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How to Propagate Succulents in Water – Guide

How do you propagate succulents in the water? Does it work? Many blogs talk about propagating succulent plants and advise against reproducing the cuttings or leaves of these plants in water because of the danger of the stems and roots rotting. However, in this article, we explain everything you should learn to propagate succulents in water successfully with our step-by-step guide.

Propagation of Succulents in Water

Let’s start with the basics: what do we mean by propagating or reproducing succulent plants in water?

To propagate or reproduce succulents in water is to use water as a means to root the cuttings or leaves of our succulent plants.

This can go against conventional thinking about succulents. What most people believe is that succulents do not like to be in contact with water too long because it promotes root rot.

Therefore, propagation in water may contradict what we thought we knew about the care and propagation of succulents. And yet, lately, I have heard more and more about water propagation.

propagating succulents in water

From what I have heard and read, some people find that propagating succulents in water is easier than the more “conventional” methods of rooting in the soil or a dry environment. I’ve read many success stories of individuals who weren’t successful with succulent propagation until they tried water propagation. Many people spread succulent cuts by the water method because the results are faster and more tremendous overall success.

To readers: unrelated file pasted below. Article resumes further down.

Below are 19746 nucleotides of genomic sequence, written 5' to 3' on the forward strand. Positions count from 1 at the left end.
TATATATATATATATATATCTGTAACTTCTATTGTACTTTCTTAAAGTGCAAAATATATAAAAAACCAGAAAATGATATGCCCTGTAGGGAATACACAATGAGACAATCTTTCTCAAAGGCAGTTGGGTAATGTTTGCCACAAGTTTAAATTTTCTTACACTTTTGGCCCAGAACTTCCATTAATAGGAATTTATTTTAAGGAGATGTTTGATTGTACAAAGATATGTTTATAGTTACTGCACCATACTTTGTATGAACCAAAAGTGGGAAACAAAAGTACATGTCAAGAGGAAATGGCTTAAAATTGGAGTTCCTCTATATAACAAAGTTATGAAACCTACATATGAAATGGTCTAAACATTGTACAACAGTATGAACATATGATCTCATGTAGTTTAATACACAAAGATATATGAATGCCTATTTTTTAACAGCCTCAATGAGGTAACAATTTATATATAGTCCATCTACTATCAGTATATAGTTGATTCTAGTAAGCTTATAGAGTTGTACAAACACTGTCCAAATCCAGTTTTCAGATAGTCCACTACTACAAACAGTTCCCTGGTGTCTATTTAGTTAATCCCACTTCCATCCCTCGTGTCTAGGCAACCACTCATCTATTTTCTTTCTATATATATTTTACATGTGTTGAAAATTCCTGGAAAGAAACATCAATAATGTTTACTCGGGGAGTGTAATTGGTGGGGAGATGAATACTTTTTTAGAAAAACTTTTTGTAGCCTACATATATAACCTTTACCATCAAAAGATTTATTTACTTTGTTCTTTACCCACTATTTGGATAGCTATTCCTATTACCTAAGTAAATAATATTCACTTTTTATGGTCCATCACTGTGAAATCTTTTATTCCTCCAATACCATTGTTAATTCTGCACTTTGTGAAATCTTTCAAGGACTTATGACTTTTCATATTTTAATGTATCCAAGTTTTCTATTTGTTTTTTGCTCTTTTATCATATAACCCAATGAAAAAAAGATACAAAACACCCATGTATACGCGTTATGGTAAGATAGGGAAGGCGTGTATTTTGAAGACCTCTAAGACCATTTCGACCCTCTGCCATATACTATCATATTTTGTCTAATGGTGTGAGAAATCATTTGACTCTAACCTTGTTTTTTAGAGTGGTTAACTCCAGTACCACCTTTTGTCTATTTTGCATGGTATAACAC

When Propagating Succulents in Water: Why Don’t Succulent Cuttings Rot in Water?

One of the theories says the reason why succulent cuttings do not rot in water is that water is not the main culprit of rot.

Succulent plants that stay a long time in wet soil are exposed to fungi and pathogens in that soil that introduce diseases to the plant, causing root rot.

rooting succulents in water for propagation

When propagated only in water, plants are not exposed to pathogens ordinarily present in the soil and, therefore, do not suffer from rot.

Once planted within the soil, they have to develop new roots that are more appropriate for growing within the soil.

However, those who reproduce succulents in water claim that the plants are fine once they are transplanted from water to soil.

For my part, I have usually had success with “soil breeding” of succulent cuttings, so I have not needed to experiment with “water breeding,” but I was curious to see how this method works.

Step-by-Step Propagating Succulents in Water

Let’s start with the step-by-step guide to propagate succulents in water, root them, and care for them until they successfully grow.

Cutting The Succulent Plant

  • Cut the cuttings of the plants you want to reproduce
  • Get a cutting from the stem of a succulent plant. Plants that have grown too tall or are spreading too thinly on the sides of the pot can be good candidates.
  • The stem you cut should have about 2 inches of bare stem.